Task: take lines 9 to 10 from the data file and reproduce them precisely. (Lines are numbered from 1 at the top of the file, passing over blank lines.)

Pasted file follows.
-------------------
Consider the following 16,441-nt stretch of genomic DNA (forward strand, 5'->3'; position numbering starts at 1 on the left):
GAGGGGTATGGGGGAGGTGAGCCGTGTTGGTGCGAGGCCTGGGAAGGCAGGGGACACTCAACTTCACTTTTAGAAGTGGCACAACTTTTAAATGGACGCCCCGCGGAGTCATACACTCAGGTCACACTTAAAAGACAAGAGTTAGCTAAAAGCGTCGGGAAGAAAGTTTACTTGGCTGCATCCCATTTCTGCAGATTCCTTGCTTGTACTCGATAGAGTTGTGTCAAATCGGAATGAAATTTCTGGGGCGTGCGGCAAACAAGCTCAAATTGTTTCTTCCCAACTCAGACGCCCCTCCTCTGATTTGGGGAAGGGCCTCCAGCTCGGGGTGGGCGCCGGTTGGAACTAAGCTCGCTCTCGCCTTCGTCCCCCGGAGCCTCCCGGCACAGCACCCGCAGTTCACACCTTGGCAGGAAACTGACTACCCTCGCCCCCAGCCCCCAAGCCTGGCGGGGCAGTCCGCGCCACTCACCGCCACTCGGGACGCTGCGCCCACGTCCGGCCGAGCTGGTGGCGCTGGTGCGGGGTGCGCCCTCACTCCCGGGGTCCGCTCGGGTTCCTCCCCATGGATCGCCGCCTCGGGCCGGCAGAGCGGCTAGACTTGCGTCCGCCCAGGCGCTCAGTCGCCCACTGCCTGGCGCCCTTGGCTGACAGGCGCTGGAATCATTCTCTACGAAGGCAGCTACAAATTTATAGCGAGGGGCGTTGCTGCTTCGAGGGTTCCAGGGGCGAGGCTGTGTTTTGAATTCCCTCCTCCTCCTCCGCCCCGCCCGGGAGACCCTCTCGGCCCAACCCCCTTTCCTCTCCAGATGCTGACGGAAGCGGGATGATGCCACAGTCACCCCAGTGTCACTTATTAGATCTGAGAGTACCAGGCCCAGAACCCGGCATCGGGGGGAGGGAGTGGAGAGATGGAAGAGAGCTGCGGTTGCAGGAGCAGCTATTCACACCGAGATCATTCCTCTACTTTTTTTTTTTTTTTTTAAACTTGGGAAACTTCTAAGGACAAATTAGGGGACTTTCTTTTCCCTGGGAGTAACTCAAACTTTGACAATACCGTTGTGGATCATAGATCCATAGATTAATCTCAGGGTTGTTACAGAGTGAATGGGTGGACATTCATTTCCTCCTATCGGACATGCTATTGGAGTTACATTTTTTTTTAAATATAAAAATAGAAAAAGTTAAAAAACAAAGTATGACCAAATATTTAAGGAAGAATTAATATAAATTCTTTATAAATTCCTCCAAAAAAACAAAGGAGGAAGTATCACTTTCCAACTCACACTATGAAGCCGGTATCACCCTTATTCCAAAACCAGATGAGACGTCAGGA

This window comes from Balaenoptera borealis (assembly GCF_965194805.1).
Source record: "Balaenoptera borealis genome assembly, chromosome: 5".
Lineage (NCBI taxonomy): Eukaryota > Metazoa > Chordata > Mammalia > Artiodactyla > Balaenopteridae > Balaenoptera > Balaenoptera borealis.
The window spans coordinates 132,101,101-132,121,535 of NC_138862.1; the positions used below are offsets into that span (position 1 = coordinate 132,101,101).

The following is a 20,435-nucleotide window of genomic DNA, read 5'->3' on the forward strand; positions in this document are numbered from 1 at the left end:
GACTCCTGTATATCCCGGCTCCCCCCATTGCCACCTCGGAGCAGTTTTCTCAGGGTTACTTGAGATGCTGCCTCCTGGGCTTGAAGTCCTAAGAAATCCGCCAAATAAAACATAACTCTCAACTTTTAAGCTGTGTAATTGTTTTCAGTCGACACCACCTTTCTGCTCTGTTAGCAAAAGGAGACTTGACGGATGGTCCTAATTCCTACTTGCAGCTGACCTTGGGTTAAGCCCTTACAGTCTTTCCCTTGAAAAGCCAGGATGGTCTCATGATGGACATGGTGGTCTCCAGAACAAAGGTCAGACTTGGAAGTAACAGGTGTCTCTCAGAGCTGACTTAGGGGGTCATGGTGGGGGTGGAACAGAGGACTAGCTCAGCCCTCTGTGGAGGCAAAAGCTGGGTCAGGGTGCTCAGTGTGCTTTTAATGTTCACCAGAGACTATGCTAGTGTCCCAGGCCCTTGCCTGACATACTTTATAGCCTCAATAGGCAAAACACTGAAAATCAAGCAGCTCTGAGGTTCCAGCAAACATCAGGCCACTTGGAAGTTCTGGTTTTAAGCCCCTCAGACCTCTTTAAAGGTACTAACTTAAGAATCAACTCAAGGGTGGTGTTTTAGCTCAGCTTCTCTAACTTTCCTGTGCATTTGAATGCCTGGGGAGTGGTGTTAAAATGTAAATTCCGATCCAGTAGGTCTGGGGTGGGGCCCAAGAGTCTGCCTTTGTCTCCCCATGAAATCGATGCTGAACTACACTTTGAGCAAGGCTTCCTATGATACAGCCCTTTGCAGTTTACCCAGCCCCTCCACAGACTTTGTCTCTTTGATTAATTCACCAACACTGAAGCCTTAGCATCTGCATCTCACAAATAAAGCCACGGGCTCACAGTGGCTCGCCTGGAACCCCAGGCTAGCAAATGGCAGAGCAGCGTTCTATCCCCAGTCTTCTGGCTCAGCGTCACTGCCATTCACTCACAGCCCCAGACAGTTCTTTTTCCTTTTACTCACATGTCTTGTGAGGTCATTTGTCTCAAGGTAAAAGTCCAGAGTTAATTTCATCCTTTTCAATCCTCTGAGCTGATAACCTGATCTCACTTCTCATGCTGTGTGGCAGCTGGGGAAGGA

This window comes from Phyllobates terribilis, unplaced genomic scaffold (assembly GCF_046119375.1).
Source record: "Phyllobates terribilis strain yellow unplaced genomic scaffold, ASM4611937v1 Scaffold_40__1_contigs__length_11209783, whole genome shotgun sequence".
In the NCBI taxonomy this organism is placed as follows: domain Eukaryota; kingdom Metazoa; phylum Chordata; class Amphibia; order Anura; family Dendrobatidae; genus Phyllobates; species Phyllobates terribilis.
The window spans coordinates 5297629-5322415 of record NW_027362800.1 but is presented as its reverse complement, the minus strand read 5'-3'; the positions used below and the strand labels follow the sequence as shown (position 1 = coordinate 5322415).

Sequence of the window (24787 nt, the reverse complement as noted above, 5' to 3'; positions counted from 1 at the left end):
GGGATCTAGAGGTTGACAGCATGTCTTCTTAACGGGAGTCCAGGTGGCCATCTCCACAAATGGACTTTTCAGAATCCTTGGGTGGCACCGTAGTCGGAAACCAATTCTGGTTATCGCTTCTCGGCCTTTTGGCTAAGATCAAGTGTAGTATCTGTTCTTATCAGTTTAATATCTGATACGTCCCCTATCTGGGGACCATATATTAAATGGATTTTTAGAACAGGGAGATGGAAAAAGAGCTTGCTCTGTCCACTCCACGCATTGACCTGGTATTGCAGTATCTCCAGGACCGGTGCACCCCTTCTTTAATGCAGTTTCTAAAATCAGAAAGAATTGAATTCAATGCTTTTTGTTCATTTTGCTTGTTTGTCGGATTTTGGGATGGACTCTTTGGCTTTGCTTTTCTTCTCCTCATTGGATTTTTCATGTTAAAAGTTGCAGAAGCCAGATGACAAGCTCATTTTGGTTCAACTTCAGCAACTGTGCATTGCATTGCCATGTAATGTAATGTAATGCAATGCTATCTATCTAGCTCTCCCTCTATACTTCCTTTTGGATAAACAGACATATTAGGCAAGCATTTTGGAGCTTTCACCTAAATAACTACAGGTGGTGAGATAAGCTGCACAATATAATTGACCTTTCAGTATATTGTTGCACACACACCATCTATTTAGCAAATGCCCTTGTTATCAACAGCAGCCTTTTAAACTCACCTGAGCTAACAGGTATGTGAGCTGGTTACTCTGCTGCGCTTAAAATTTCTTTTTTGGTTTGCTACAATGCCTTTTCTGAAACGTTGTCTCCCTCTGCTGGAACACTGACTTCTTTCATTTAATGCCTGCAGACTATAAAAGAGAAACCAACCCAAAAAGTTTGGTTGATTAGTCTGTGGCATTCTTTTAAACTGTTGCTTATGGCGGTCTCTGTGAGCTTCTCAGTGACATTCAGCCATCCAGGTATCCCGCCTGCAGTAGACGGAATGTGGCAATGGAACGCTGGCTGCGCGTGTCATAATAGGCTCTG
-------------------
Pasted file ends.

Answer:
This window comes from Phyllobates terribilis, unplaced genomic scaffold (assembly GCF_046119375.1).
Source record: "Phyllobates terribilis strain yellow unplaced genomic scaffold, ASM4611937v1 Scaffold_40__1_contigs__length_11209783, whole genome shotgun sequence".